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What's been billed as the most expensive ballot measure campaign in Massachusetts history has reportedly been decided.
Question 1 on the Massachusetts ballot challenged the "right-to-repair" state law signed back in 2013, where essentially independent auto repair shops and vehicle owners had to be given the same repair information that authorized dealers in the state get for fixing a vehicle.
The 2013 law excluded telematics, driving and diagnostic data shared wirelessly with car dealers, and independent car dealers said that they couldn't adequately repair heavily computerized modern vehicles without access to that information. Question 1 would give everyone access to that telematics data that had still been reserved for automakers. Some of the roughly $25 million poured into advertising by car companies attempting to quashing Question 1 went into an ad attempting to prey on fears that anyone — including violent predators — could somehow track you by gaining access to your car's telematics because of this ballot measure. Voters were not convinced, however: With about 64% of precincts reporting, AP is projecting that Question 1 will pass.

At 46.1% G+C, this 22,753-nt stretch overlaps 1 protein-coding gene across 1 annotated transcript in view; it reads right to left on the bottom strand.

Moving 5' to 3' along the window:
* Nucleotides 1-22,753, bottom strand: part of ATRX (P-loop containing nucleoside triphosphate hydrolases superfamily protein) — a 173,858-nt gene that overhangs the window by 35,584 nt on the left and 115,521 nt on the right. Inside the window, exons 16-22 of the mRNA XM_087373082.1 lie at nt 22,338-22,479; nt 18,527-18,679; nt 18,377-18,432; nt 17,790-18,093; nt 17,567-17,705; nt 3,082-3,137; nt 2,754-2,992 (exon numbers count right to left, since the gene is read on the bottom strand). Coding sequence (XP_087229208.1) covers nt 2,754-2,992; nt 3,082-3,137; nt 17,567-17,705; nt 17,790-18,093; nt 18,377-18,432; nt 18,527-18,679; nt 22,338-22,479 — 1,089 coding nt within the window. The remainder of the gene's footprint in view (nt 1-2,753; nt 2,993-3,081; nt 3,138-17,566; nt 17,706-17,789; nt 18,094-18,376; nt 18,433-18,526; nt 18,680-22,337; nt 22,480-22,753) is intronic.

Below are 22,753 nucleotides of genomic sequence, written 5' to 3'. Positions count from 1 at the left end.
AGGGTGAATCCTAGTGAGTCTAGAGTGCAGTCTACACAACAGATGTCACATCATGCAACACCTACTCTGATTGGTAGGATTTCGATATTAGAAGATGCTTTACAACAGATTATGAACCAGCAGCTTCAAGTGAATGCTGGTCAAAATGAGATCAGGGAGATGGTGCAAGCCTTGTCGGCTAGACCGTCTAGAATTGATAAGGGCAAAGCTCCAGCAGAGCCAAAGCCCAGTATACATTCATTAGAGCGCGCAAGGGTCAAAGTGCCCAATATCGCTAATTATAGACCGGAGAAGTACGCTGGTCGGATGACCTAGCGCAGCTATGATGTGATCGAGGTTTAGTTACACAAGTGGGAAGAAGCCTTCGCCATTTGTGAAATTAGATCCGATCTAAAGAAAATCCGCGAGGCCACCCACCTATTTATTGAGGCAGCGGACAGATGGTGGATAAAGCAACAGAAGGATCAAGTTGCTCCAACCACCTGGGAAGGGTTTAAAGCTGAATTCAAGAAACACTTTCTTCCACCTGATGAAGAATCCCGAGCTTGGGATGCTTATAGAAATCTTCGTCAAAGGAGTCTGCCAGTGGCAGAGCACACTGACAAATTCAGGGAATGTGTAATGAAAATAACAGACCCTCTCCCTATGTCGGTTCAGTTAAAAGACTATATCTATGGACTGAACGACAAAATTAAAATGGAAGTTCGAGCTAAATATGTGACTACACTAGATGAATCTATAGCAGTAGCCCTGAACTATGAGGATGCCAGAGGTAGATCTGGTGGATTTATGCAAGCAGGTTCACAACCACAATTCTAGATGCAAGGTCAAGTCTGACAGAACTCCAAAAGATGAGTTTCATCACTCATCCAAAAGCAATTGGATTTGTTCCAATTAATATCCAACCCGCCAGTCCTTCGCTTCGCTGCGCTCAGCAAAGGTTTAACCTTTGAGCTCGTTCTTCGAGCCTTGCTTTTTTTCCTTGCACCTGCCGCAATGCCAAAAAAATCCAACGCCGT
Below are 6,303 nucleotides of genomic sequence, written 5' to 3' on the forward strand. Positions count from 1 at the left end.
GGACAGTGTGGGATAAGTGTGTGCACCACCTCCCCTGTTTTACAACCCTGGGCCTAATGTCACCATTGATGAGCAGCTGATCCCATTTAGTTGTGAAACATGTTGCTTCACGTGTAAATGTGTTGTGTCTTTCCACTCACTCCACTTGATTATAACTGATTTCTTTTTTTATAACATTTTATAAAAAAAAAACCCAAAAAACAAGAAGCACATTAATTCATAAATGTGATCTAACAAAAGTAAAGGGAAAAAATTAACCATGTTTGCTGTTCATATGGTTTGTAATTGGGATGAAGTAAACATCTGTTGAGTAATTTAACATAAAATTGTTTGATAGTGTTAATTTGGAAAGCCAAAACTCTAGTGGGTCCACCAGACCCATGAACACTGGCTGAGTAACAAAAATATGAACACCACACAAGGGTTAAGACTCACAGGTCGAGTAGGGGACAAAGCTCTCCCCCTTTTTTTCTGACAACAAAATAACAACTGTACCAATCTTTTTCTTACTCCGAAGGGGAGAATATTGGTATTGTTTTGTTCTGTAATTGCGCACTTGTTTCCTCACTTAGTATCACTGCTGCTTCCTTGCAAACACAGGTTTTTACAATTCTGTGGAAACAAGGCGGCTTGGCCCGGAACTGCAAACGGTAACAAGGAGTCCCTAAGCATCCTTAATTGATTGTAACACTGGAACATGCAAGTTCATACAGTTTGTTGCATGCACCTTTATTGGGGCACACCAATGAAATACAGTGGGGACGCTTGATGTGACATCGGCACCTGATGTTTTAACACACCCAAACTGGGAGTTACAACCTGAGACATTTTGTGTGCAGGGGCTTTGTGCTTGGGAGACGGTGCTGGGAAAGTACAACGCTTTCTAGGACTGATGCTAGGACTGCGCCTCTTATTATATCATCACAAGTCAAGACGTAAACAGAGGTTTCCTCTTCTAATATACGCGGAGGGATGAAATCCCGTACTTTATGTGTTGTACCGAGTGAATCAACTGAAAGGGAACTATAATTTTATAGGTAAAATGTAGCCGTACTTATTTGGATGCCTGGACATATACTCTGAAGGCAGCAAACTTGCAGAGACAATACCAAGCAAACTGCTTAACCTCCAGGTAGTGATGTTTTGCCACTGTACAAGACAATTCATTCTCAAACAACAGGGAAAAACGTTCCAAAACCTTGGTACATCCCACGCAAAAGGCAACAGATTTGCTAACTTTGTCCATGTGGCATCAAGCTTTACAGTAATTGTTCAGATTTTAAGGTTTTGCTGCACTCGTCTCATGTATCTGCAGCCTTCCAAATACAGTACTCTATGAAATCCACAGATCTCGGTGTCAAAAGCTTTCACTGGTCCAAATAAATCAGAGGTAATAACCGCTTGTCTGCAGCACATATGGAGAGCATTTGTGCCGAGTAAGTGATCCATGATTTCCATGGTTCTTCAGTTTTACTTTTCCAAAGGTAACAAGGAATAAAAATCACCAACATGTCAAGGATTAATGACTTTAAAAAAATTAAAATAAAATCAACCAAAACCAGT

This is seen as a victory for the larger "right-to-repair" movement, where advocates argue that consumers should be able to easily fix the expensive pieces of technology they buy, without having to pay manufacturers to do it for them. One of the most visible companies in the right-to-repair debate over the years has been Apple.
Mike Murphy ( @mcwm) is the director of special projects at Protocol, focusing on the industries being rapidly upended by technology and the companies disrupting incumbents. Previously, Mike was the technology editor at Quartz, where he frequently wrote on robotics, artificial intelligence, and consumer electronics.